In the blockbuster terminator Franchised film, an evil robot is transformed into different forms and human objects and oozes through narrow openings, thanks to its composition in "liquid metal". Although current robots do not have these features, the technology is getting closer to the development of new liquid metals that can be manipulated in a 3D space with magnets. Reported in Applied materials and interfaces ACS, the materials could one day find applications in soft robotics. Watch them in action here.
Liquid metals at room temperature, such as gallium and certain alloys, have unique properties, including high conductivity, low melting point and high deformability. These properties make them attractive for use in soft robots and soft electronic components. By adding magnetic particles, such as nickel or iron, researchers can produce liquid metals that they can manipulate with magnets. However, due to their high surface tension, most magnetic liquid metals can only move horizontally and they must be completely immersed in the liquid to avoid forming a paste. Liang Hu, Jing Liu and their colleagues wanted to create a magnetic liquid metal that can be moved and stretched both horizontally and vertically, without the need to put the material completely in liquid.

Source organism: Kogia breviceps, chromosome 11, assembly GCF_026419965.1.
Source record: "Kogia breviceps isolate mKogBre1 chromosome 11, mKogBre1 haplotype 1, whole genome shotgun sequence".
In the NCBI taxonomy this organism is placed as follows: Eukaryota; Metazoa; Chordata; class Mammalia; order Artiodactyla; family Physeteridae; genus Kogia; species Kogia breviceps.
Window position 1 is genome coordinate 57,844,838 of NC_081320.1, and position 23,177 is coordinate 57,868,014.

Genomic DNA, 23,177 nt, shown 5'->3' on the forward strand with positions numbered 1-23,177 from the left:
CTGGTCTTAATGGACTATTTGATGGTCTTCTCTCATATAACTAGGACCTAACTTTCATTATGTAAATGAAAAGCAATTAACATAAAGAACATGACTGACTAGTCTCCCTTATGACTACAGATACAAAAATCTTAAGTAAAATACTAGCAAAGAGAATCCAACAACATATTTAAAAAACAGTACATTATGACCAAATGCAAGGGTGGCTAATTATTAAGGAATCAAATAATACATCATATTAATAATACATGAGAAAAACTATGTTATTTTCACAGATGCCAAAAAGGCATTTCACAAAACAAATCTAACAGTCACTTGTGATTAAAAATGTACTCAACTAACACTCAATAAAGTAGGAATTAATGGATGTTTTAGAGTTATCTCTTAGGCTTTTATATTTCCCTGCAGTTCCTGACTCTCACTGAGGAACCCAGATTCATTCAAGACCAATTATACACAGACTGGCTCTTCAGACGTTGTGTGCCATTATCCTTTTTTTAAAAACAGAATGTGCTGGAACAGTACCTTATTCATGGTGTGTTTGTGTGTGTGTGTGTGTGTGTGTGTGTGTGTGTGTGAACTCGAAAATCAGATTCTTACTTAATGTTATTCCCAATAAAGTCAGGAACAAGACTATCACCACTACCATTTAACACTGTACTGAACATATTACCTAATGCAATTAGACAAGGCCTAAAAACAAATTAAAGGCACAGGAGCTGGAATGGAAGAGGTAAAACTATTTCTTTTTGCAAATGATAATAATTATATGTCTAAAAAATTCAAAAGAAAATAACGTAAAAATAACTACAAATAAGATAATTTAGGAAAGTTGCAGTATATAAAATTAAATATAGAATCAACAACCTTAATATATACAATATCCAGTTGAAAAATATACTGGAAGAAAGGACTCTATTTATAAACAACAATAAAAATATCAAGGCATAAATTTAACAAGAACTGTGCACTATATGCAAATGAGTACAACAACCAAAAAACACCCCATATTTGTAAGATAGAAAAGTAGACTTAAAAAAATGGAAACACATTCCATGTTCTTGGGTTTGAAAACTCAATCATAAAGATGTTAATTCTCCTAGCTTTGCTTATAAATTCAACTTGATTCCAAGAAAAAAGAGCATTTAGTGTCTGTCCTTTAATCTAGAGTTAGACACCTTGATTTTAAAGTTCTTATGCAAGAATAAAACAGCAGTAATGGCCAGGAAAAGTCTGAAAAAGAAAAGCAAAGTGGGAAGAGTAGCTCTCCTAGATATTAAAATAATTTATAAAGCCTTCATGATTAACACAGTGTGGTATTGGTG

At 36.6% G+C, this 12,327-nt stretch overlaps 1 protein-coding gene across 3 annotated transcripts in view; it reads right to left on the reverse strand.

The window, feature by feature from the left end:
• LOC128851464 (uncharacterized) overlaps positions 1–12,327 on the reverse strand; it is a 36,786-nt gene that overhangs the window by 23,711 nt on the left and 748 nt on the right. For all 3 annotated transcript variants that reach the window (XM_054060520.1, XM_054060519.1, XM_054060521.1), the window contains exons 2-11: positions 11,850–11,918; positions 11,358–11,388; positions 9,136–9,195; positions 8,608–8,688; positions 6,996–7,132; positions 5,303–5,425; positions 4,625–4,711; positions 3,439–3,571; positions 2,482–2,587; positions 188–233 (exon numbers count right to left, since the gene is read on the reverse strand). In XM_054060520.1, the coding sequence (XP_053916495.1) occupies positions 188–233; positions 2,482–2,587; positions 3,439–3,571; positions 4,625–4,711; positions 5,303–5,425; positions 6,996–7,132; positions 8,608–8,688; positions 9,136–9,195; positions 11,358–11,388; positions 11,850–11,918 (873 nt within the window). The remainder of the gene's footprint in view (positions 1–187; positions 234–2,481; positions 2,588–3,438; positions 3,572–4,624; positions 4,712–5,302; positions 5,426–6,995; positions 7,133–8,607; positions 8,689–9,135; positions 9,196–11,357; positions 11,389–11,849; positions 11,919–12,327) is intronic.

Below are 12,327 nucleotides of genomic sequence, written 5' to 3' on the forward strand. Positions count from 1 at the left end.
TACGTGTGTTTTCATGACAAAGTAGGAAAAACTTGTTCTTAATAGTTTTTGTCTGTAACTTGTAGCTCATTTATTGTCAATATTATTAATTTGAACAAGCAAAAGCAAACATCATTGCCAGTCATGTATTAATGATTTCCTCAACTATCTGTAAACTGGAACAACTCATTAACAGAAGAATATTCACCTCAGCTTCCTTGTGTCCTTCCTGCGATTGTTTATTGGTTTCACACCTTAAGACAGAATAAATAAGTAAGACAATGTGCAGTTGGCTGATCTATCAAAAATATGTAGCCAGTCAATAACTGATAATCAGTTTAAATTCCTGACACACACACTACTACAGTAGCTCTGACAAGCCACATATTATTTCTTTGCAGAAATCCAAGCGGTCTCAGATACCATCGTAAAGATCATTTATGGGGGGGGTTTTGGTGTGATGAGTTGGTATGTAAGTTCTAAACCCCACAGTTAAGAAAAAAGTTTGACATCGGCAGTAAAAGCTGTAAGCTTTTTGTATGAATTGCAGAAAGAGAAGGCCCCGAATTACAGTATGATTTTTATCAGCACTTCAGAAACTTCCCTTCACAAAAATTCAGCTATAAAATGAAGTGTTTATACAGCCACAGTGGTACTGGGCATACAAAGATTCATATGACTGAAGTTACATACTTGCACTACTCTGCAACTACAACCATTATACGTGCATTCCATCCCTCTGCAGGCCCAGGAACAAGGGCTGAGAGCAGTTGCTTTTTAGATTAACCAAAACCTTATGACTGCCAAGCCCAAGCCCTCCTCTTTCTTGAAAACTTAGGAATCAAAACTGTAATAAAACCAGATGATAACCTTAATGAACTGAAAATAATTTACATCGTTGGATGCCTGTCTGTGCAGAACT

To do this, the researchers first worked with the material immersed in a liquid. They added iron particles to a drop of an alloy of gallium, indium and tin immersed in hydrochloric acid. A layer of gallium oxide was formed on the surface of the droplets, which lowered the surface tension of the liquid metal. When the team applied two magnets in opposite directions, they could stretch the droplet to almost four times their rest length. They could also manipulate the liquid metal to connect two horizontal submerged electrodes and, because of its conductive properties, illuminate an LED bulb. The liquid metal could even stretch vertically then move horizontally to connect two electrodes – the highest exposed to the air and the lowest in the hydrochloric acid. This demonstrated that it was not necessary for the material to be completely immersed in a liquid. In this way, the researchers say that the magnetic liquid metal was reminiscent of a standing amphibian.
These authors acknowledge the funding of Project 111 and the National Natural Science Foundation of China.
The summary accompanying this study is available here.
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